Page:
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On the way back to the boy’s house you will ask about his girlfriend.
You will think of three as a prime number.
Things will not go well,
as things sometimes don’t.
For a while you will speak to neither of them.
The boy will become famous and you will miss him,
but you will never admit to this weakness.

You will think about the girl every day for the next twelve years.

The poems radiate a murky symbolism that is mysterious and sexualized, echoing and promising violence: women carry boxes of sadness, lace drags on the ground, sometimes the lace is blood-stained. Hundreds of bears lumber and low softly outside the windows.


  Mary Tewksbury is a whiskey-swiggin', bluegrass-pickin' singer-songwriter from upstate New York, who frequently performs solo, as well as with the band Next to Kin. She got this tattoo to carry with her a representation of "strong and beautiful women taking a hold of life." For Tewks, this concept is bound up with her love of music. She chose the spot for her ink -- her right upper arm -- based upon the old idea that the right side of the body conveys a public image to the world (when having one's palms read, for example, the right palm frequently suggests what personal traits one is comfortable displaying as a public image, or the identity you want to project to people around you). "This is the comfortable side of me," she [...]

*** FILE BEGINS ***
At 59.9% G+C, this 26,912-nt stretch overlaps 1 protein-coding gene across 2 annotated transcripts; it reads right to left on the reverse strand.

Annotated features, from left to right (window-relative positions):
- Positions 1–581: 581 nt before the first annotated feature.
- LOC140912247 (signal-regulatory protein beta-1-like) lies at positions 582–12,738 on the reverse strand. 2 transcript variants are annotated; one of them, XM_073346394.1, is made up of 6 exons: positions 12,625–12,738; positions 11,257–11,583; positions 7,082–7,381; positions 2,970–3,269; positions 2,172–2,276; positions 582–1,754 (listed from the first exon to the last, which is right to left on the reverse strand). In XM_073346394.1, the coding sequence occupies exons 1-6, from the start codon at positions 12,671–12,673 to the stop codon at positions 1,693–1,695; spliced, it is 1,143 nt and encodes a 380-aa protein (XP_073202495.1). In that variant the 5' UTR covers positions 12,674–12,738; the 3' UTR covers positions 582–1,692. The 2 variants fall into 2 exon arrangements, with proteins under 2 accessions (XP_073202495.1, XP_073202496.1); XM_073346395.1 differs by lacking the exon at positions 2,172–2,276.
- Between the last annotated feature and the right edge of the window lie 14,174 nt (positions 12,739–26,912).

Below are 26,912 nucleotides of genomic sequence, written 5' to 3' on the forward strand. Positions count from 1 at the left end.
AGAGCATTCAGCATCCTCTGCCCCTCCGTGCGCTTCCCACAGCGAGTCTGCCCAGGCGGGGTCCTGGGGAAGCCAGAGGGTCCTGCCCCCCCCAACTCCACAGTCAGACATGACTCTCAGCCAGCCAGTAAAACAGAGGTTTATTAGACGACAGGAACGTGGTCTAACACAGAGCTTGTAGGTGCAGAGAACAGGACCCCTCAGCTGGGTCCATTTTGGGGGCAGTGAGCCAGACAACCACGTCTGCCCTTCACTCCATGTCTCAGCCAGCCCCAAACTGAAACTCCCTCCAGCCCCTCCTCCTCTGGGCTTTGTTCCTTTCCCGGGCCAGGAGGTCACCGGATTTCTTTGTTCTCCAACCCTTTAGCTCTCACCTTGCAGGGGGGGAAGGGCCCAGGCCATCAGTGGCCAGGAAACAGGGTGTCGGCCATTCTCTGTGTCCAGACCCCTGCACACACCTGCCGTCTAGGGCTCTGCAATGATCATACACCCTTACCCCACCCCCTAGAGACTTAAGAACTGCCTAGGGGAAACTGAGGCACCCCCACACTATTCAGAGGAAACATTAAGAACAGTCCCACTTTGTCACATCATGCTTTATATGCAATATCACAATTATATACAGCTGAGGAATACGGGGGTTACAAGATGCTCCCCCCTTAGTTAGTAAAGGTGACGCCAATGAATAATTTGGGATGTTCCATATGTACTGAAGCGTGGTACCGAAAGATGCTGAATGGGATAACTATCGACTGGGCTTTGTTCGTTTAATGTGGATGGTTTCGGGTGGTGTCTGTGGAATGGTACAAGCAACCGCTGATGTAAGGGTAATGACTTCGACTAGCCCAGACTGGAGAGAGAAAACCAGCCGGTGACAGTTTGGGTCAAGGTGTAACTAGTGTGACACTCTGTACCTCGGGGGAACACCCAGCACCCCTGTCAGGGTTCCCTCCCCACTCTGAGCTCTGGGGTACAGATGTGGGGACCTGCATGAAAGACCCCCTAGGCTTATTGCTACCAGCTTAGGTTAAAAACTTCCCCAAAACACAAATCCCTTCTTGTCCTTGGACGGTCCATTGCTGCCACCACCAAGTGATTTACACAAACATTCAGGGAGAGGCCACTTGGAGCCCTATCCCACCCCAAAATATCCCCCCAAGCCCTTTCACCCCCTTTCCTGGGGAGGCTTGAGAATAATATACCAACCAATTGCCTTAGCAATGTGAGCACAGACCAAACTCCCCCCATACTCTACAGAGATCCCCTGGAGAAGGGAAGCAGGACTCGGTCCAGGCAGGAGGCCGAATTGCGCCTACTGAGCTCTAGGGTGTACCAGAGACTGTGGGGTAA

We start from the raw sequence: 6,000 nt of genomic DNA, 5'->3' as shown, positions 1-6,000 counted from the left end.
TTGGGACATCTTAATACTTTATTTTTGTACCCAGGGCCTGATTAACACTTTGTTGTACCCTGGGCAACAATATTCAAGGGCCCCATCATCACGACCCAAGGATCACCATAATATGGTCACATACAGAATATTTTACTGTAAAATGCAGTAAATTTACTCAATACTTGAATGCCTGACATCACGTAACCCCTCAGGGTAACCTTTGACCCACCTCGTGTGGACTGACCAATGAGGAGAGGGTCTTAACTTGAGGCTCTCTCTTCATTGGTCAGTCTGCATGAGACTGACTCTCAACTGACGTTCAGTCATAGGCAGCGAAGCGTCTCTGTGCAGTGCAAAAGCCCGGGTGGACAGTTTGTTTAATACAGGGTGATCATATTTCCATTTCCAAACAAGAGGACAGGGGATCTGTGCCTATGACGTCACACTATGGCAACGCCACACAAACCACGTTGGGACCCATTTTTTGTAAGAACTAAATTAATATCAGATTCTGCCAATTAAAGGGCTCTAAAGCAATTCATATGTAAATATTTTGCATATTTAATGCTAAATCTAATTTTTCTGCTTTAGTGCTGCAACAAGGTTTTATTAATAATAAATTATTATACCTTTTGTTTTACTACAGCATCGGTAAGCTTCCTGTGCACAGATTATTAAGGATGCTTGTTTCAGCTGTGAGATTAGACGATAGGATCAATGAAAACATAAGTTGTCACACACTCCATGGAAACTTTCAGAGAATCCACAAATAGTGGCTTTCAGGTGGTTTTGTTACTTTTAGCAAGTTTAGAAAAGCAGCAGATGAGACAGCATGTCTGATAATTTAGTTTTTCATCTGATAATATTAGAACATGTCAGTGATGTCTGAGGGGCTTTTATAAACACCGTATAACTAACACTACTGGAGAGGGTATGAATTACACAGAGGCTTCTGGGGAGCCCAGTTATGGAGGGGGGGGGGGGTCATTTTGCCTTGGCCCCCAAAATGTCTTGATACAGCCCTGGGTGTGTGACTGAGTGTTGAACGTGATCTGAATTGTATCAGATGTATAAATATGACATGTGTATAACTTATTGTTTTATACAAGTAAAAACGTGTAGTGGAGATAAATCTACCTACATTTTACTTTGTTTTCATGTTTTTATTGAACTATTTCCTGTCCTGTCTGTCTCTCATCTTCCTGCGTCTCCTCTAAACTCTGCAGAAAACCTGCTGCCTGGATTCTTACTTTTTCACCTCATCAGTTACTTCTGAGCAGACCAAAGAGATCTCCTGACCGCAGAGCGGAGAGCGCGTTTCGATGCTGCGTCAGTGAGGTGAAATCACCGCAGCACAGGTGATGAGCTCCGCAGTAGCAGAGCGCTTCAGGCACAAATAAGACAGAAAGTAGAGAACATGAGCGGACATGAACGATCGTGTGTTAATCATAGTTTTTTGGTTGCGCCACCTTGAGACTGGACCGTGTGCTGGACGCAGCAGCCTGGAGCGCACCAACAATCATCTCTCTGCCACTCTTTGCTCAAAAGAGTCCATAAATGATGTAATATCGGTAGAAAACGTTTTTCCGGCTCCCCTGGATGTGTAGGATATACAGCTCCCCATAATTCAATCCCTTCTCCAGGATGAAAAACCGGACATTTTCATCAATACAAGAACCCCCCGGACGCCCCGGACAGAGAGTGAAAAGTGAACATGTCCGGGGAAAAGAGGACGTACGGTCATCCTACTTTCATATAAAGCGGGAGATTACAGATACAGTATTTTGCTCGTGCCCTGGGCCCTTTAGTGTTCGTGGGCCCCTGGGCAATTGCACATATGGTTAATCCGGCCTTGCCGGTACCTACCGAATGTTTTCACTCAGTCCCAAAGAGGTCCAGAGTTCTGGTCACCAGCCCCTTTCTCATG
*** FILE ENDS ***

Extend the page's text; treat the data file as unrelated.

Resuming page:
This is a culture of ornament,

of collections. Some contain gazes, some victims. Imagine
taking a limo around a busy block and rolling the window

down so just your gloved hand can wave at the pedestrians
as they look and try to find a recognizable face, understand

the way that whoever within has had her hopes realized.
It’s not terrible, but it sounds like it when we’re on one

side of the glass.

In relationships, how do we manage our multiple selves? Can we truly be the same person alone and with others? The Green Condition, by Elizabeth J. Colen, explores the notion of the self. Part collage, part lyric essay, and part animal invocation, Colen traverses different spheres . . .


  Susan Deer Cloud is a mixed-lineage mountain Indian from the Catskill Mountains. An alumna of Binghamton University (B.A. & M.A.) and Goddard College (MFA), she is the recipient of a National Endowment for the Arts Literature Fellowship, two New York State Foundation for the Arts Poetry Fellowships, an Elizabeth George Foundation Grant and a Chenango County Council for the Arts Individual Artist Grant. Published in numerous literary journals and anthologies, her most recent books are Hunger Moon, Fox Mountain, Braiding Starlight, Car Stealer and The Last Ceremony. Deer Cloud is the editor of ongoing Native anthology I Was Indian (Before Being Indian Was Cool) and the Re-Matriation Chapbook Series of Indigenous Poetry (FootHills Publishing).

Just in time for November’s end, this week’s feature offers a heady mix of augury and inspiration. Here’s the stunning title poem from Kirun Kapur’s new book, a powerful first first collection that charts indelible histories.   Visiting Indira Gandhi’s Palmist I don’t know when I realized he had one eye that watched me, alive, the other free to read the heavens. Could he see I grew where others couldn’t? Could he read my face, in its lines all their faces—my aunt’s that morning, in the mirror beside mine, hissed, don’t stare, don’t forget details, it’s your honor to look for all of us. Did he see I hated his eye, sometimes, hated my honor: the hand always above me. Which eye reads that hand? Which eye can judge its [...]